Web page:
Commodities Roundup: Trump Takes Step Toward Heavy Chinese Tariffs, Countries Get Steel and Aluminum Tariff Exemptions
For the buyers and category managers out there, especially those of you deep in the weeds of buying and managing commodities, here’s a quick rundown of news and thoughts from particular commodity markets.
From price movements to policy decisions, our MetalMiner editors scour the landscape for what matters. This week:
Section 232 Tariff Exemptions and Section 301 Tariffs
Thursday marked a big day for U.S. trade policy.
President Trump signed a memorandum authorizing the U.S. Trade Representative (USTR) Robert Lighthizer to take the next steps in the administration’s Section 301 probe, which launched last August. The probe assesses perceived unfair Chinese trade practices, including issues related to intellectual property theft.
The memo signed by Trump could lead to as much as $60 billion in tariffs on Chinese products, the president said Thursday. According to report, the proposed list of products that could be subject to tariffs includes around 1,300 items. The USTR now has 15 days to publish a list of products, after which a review period will commence.
And as if that news wasn’t enough, Lighthizer also told the Senate Finance Committee Thursday that the European Union and four others (Australia, Brazil, Argentina and South Korea) would be granted exemptions from the Section 232 tariffs on steel and aluminum. The exemptions, which go into effect Friday, March 23, are temporary, pending further negotiations with those parties. In the meantime, they offer a window of relief for trading partners, who lobbied for exemptions throughout March.
Chinese Iron Ore and Port Stocks
MetalMiner’s Stuart Burns earlier this week addressed the issue of dropping Chinese iron ore prices.
“So when Reuters reports that the Dalian commodity exchange May iron ore contract price touched a low of 475.50 yuan per ton this week and China’s Qingdao port price dropped below $70 per ton — the lowest since Dec. 11 — analysts readily refer to record port stocks as being the cause,” Burns wrote.
But port stocks don’t tell the whole story.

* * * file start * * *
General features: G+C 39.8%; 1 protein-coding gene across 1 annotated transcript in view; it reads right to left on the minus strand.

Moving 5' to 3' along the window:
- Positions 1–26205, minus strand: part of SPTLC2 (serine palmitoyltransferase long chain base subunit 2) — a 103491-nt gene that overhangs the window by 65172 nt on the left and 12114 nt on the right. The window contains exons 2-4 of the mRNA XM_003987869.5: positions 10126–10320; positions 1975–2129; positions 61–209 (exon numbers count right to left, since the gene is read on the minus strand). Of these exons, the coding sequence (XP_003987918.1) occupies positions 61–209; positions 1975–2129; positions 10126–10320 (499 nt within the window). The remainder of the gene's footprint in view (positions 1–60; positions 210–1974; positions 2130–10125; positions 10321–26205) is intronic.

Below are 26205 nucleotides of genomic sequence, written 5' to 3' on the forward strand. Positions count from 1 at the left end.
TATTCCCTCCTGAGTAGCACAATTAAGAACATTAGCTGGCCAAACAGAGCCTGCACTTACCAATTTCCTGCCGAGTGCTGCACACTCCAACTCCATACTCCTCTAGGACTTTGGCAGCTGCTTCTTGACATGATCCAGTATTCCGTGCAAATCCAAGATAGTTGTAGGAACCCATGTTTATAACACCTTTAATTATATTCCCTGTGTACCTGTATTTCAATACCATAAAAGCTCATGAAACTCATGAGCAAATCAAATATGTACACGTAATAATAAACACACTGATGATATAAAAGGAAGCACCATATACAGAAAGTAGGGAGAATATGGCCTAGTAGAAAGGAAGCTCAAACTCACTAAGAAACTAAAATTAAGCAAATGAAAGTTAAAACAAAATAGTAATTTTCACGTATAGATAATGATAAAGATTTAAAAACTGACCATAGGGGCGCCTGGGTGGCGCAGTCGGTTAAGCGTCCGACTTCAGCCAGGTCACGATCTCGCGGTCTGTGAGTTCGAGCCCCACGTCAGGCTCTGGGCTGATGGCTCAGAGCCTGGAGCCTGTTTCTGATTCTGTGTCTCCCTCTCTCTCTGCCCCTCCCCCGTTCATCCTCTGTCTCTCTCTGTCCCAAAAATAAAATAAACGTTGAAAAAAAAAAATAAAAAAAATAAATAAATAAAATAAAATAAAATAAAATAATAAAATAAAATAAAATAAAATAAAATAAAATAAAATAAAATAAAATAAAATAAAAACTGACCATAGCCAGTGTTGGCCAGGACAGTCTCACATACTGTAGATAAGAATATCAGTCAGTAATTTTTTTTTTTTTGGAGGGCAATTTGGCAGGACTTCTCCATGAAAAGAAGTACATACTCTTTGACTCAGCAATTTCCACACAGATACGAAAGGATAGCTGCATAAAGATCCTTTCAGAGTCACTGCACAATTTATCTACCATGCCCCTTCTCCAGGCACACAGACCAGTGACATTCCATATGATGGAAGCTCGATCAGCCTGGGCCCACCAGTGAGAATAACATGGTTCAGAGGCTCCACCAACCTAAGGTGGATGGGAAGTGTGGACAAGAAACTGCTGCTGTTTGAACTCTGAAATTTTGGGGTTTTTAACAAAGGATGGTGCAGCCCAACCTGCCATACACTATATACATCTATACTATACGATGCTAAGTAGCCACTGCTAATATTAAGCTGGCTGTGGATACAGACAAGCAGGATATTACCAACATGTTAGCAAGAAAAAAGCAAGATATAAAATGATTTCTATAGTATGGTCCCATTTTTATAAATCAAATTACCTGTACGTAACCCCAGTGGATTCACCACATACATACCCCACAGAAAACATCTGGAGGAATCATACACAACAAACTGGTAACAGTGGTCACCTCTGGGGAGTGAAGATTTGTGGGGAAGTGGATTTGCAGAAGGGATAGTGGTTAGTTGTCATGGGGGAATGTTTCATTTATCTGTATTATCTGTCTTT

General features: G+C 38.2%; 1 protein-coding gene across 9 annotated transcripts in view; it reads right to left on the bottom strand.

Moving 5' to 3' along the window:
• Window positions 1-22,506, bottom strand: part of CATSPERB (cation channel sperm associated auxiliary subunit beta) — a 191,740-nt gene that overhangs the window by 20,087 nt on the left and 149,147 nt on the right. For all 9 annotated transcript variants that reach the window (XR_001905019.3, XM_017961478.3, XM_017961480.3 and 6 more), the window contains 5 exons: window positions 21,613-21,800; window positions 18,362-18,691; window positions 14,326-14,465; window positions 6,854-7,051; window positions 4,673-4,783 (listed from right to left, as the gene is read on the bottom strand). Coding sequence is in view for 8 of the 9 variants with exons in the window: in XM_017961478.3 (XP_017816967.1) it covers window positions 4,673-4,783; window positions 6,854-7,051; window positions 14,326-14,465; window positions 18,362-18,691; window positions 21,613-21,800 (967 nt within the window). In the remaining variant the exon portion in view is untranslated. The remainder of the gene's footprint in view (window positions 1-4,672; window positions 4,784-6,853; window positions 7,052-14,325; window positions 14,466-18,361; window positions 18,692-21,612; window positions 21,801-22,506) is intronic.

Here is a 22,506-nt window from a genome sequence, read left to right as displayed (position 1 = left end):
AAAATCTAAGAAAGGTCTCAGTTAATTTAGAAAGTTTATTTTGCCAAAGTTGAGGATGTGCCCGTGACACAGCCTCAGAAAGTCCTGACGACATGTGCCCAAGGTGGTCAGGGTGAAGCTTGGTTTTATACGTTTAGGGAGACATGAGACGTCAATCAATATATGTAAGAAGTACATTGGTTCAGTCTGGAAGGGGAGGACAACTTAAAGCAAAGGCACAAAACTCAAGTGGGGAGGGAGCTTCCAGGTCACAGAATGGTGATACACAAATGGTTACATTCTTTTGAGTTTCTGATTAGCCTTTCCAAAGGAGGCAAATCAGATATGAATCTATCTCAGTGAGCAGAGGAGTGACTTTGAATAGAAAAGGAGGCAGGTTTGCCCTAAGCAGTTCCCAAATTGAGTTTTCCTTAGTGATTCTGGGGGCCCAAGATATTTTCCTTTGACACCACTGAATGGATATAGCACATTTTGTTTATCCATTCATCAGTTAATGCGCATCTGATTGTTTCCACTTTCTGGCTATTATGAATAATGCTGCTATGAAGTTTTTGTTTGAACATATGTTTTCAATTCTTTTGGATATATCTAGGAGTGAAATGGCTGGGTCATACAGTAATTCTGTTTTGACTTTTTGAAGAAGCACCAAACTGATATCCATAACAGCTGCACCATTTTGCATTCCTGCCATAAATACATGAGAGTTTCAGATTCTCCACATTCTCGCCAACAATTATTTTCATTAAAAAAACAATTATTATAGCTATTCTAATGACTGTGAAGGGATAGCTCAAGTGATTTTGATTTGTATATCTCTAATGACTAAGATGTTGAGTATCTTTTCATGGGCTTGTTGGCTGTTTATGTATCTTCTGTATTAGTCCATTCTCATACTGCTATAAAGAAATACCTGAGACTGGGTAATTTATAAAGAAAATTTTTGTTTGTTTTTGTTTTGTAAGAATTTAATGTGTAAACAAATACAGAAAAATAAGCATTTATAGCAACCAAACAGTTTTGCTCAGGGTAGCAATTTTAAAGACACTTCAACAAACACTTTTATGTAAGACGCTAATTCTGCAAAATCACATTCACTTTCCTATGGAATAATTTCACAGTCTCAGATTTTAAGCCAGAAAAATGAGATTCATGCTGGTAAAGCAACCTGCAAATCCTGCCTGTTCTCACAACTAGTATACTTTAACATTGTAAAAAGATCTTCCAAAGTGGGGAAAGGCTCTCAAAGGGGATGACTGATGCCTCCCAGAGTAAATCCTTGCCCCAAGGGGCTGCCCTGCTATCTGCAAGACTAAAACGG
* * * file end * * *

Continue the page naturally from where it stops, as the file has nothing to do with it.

As a result of Beijing’s crackdown on polluting industries, Chinese steel mills are increasingly turning to the higher-purity iron ore grades, leading to a buildup of low-grade iron ore in port stocks, Burns explained.
Tin Looking Good
Burns also wrote on the prospects for tin, which look to be fairly sunny.
“Doubters may suggest the lead acid battery is doomed, along with the internal combustion engine — in the long run, they would probably be right,” he wrote. “But for the foreseeable future, tin is riding both horses with considerable aplomb.”
Tin prices have been trending up since last year, and the supply market is supportive of further increases, he added.
Steel Capacity Utilization Rate Hits 74.8%
Last month, the Trump administration announced a goal of reaching an 80% capacity utilization rate for both the domestic steel and aluminum industries.
According to the American Iron and Steel Institute’s most recent raw steel production report, the capacity rate for the year through March 10 sat at 74.8%.
Production in the year to date amounted to 17,187,000 net tons.
USITC Makes Final Ruling on Chinese Aluminum Foil
Concluding the anti-dumping and countervailing duty investigation of Chinese aluminum foil imports — investigations which began last March — the U.S. International Trade Commission issued a final affirmative determination.
As a result, the Department of Commerce will soon issue orders on the imports. Anti-dumping duties ranging from 48.64 to 106.09% and countervailing duties ranging from 17.14 to 80.97% could be applied.
In other trade cases, the U.S. Department of Commerce issued a final affirmative determination in its anti-dumping and countervailing duty investigation of carbon and alloy steel wire rod from five countries: Italy, Korea, Spain, Turkey and the U.K.